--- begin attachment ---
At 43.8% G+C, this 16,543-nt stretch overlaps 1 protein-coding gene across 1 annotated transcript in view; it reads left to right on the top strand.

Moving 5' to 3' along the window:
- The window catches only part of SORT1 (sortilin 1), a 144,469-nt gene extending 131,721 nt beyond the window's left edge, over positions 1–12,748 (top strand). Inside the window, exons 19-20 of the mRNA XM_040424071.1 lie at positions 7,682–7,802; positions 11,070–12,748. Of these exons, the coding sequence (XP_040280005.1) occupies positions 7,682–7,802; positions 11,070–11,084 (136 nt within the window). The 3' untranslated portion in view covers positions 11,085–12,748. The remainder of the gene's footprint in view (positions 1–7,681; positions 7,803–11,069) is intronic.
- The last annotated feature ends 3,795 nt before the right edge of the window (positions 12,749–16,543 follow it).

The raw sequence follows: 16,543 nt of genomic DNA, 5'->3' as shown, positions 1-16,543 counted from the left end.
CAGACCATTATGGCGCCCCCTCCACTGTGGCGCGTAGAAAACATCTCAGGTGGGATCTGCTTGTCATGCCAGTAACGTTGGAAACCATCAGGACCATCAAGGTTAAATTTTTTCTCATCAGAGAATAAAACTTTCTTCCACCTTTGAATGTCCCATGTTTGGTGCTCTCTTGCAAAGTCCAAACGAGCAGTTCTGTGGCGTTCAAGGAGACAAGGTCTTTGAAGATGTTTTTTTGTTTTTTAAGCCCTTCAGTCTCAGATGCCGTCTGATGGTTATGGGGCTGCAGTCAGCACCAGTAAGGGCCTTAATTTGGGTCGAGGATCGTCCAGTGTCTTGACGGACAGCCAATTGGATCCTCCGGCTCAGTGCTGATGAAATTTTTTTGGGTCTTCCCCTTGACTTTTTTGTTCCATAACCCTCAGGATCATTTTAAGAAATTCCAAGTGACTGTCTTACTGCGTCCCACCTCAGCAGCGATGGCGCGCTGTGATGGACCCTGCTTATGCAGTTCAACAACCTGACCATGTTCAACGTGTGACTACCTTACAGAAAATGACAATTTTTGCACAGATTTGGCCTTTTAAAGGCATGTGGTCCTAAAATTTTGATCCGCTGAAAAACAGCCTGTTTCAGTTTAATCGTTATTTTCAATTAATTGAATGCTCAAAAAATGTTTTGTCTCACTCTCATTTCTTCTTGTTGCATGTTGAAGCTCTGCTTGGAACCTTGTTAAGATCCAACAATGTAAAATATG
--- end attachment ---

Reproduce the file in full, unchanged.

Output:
At 43.8% G+C, this 16,543-nt stretch overlaps 1 protein-coding gene across 1 annotated transcript in view; it reads left to right on the top strand.

Moving 5' to 3' along the window:
- The window catches only part of SORT1 (sortilin 1), a 144,469-nt gene extending 131,721 nt beyond the window's left edge, over positions 1–12,748 (top strand). Inside the window, exons 19-20 of the mRNA XM_040424071.1 lie at positions 7,682–7,802; positions 11,070–12,748. Of these exons, the coding sequence (XP_040280005.1) occupies positions 7,682–7,802; positions 11,070–11,084 (136 nt within the window). The 3' untranslated portion in view covers positions 11,085–12,748. The remainder of the gene's footprint in view (positions 1–7,681; positions 7,803–11,069) is intronic.
- The last annotated feature ends 3,795 nt before the right edge of the window (positions 12,749–16,543 follow it).

The raw sequence follows: 16,543 nt of genomic DNA, 5'->3' as shown, positions 1-16,543 counted from the left end.
CAGACCATTATGGCGCCCCCTCCACTGTGGCGCGTAGAAAACATCTCAGGTGGGATCTGCTTGTCATGCCAGTAACGTTGGAAACCATCAGGACCATCAAGGTTAAATTTTTTCTCATCAGAGAATAAAACTTTCTTCCACCTTTGAATGTCCCATGTTTGGTGCTCTCTTGCAAAGTCCAAACGAGCAGTTCTGTGGCGTTCAAGGAGACAAGGTCTTTGAAGATGTTTTTTTGTTTTTTAAGCCCTTCAGTCTCAGATGCCGTCTGATGGTTATGGGGCTGCAGTCAGCACCAGTAAGGGCCTTAATTTGGGTCGAGGATCGTCCAGTGTCTTGACGGACAGCCAATTGGATCCTCCGGCTCAGTGCTGATGAAATTTTTTTGGGTCTTCCCCTTGACTTTTTTGTTCCATAACCCTCAGGATCATTTTAAGAAATTCCAAGTGACTGTCTTACTGCGTCCCACCTCAGCAGCGATGGCGCGCTGTGATGGACCCTGCTTATGCAGTTCAACAACCTGACCATGTTCAACGTGTGACTACCTTACAGAAAATGACAATTTTTGCACAGATTTGGCCTTTTAAAGGCATGTGGTCCTAAAATTTTGATCCGCTGAAAAACAGCCTGTTTCAGTTTAATCGTTATTTTCAATTAATTGAATGCTCAAAAAATGTTTTGTCTCACTCTCATTTCTTCTTGTTGCATGTTGAAGCTCTGCTTGGAACCTTGTTAAGATCCAACAATGTAAAATATG